On top of that, there were some problems with blurry cameras that were essential for the parking assist system. Parking brake malfunctions were also pretty common, and that’s why we advise you to go for the final model years of production to cut the worries.
Sixth-generation BMW 7 Series (2016 model year)
The 2016 model year was pretty bad for the 7 Series, even though the sixth generation was rated pretty high in terms of reliability. One of the most common problems that owners of the 2016′ 7 Series had to go through is the radiator fault which cost up to $2000 to replace. After all, this is a premium-level car and pretty much all the repairs are expensive.
We also saw driver complaints regarding the engine overheating, problems with the sunroof, and the mentioned issue of a blank instrument cluster. To put it simply – make sure to avoid the 2016 model year and go for a 2017 or 2018 model if you are considering this generation of the 7 Series.
Best BMW 7 Series years
By now, you’ve probably realized that there were quite a few problematic model years for the used 7 Series and that almost any sort of malfunction requires costly repairs. Well, don’t give up just yet, since there are also some BMW 7 Series models that are much more reliable than the listed ones.
Here’s a brief overview of the best model years for the 7 Series:
- 1995 BMW 7 Series
- 1996 BMW 7 Series
- 1997 BMW 7 Series
- 1998 BMW 7 Series
- 1999 BMW 7 Series
- 2000 BMW 7 Series
- 2001 BMW 7 Series
- 2008 BMW 7 Series
- 2012 BMW 7 Series
- 2013 BMW 7 Series
- 2014 BMW 7 Series
- 2015 BMW 7 Series
- 2017 BMW 7 Series
- 2018 BMW 7 Series
- 2019 BMW 7 Series
- 2020 BMW 7 Series
- 2021 BMW 7 Series
Most of the fourth-gen problems like engine-related cooling issues and jerking were sorted out by 2008. Also, the initial model years of the fifth generation are to be avoided and it’s best to go for the 2013 or 2014 model. Overall, the best model year of the 7 Series is the 2017 model which received the least complaints from drivers and previous owners.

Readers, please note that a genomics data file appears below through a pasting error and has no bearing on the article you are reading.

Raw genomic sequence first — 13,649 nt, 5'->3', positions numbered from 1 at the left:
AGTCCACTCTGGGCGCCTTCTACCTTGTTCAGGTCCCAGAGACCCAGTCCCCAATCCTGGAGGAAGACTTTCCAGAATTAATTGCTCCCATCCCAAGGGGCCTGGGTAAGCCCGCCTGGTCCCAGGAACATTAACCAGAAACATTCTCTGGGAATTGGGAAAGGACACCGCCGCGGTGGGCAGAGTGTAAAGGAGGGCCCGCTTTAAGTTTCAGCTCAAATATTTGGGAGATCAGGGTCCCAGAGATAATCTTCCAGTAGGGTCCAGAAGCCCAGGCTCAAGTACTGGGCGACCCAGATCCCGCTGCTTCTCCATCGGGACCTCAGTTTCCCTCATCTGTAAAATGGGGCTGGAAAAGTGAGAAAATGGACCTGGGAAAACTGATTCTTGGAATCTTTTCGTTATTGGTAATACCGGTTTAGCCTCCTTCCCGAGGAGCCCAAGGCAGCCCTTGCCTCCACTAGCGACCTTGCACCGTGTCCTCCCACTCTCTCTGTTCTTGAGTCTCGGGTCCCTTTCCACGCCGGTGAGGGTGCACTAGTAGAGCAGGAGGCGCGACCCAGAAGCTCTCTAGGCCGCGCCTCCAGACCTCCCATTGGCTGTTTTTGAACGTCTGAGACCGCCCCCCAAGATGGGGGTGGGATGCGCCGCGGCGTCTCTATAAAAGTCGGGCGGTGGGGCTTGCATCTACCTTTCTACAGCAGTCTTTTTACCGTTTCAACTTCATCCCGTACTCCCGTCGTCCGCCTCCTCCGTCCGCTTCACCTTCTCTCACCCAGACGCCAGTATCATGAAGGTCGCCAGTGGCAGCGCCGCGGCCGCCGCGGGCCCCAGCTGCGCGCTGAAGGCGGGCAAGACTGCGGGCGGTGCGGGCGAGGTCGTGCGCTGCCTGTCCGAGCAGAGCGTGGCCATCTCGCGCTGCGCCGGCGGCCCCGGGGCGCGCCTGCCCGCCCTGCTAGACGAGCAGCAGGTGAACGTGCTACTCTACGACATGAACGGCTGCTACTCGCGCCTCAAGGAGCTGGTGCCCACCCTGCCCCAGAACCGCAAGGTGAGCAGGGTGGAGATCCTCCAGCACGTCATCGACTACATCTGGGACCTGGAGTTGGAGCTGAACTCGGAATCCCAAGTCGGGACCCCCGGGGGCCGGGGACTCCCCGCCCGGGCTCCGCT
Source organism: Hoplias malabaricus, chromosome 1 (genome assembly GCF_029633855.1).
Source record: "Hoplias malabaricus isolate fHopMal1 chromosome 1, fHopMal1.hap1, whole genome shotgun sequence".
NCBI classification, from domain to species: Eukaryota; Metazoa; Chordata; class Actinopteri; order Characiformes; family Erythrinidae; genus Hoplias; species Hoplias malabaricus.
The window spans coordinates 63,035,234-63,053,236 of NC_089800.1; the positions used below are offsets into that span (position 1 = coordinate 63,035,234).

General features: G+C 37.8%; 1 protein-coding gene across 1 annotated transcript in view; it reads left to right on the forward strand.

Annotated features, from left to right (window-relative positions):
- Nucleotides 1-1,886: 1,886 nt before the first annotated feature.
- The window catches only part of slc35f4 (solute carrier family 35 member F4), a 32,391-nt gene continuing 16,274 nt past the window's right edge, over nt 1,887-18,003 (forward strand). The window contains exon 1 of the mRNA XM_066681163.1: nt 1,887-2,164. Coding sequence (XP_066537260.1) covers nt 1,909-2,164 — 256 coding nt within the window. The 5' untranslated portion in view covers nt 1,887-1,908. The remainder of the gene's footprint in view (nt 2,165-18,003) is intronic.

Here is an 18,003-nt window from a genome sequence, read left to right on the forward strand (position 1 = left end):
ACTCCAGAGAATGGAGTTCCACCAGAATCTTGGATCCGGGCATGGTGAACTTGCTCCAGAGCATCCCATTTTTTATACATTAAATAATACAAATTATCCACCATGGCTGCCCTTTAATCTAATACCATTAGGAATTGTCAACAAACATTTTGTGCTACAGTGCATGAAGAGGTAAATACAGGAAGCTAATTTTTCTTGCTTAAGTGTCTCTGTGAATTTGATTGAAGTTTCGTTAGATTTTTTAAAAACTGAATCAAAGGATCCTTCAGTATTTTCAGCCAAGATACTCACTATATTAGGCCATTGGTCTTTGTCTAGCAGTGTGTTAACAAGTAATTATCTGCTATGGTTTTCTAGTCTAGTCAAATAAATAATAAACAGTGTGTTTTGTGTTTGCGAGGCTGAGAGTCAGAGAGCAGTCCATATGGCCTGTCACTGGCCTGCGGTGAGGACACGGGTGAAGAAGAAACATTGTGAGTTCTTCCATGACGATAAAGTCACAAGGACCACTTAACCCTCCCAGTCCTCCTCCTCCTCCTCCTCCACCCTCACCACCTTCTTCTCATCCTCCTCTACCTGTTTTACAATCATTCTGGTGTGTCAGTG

Still, if you can’t afford the used sixth-gen BMW 7 Series, you can go with a 2013 model which comes right after it in terms of reliability.
Is BMW 7 Series worth buying?
It all comes down to making a verdict on the 7 Series as a model, and based on what you saw from this guide, we can say that it’s a worthy model to buy used. Still, there’s a major “but” in between – you shouldn’t consider the early models of the fourth generation when making a final decision.
Our team hopes to have helped you make the decision on the most reliable used 7 Series model, or at least to avoid the problematic model years.
Which 7 Series BMW is most reliable?
The 2017 BMW 7 Series is deemed the most reliable based on owner reports and NHTSA ratings.
Do BMW 7 Series have problems?
Some BMW 7 Series have engine cooling and oil filter gasket leak problems, so these should be avoided when buying a used 7 Series.
Is BMW 7 Series a good car?
Yes, the BMW 7 Series is a good car to buy used due to the premium build quality and the great value ratio for the price.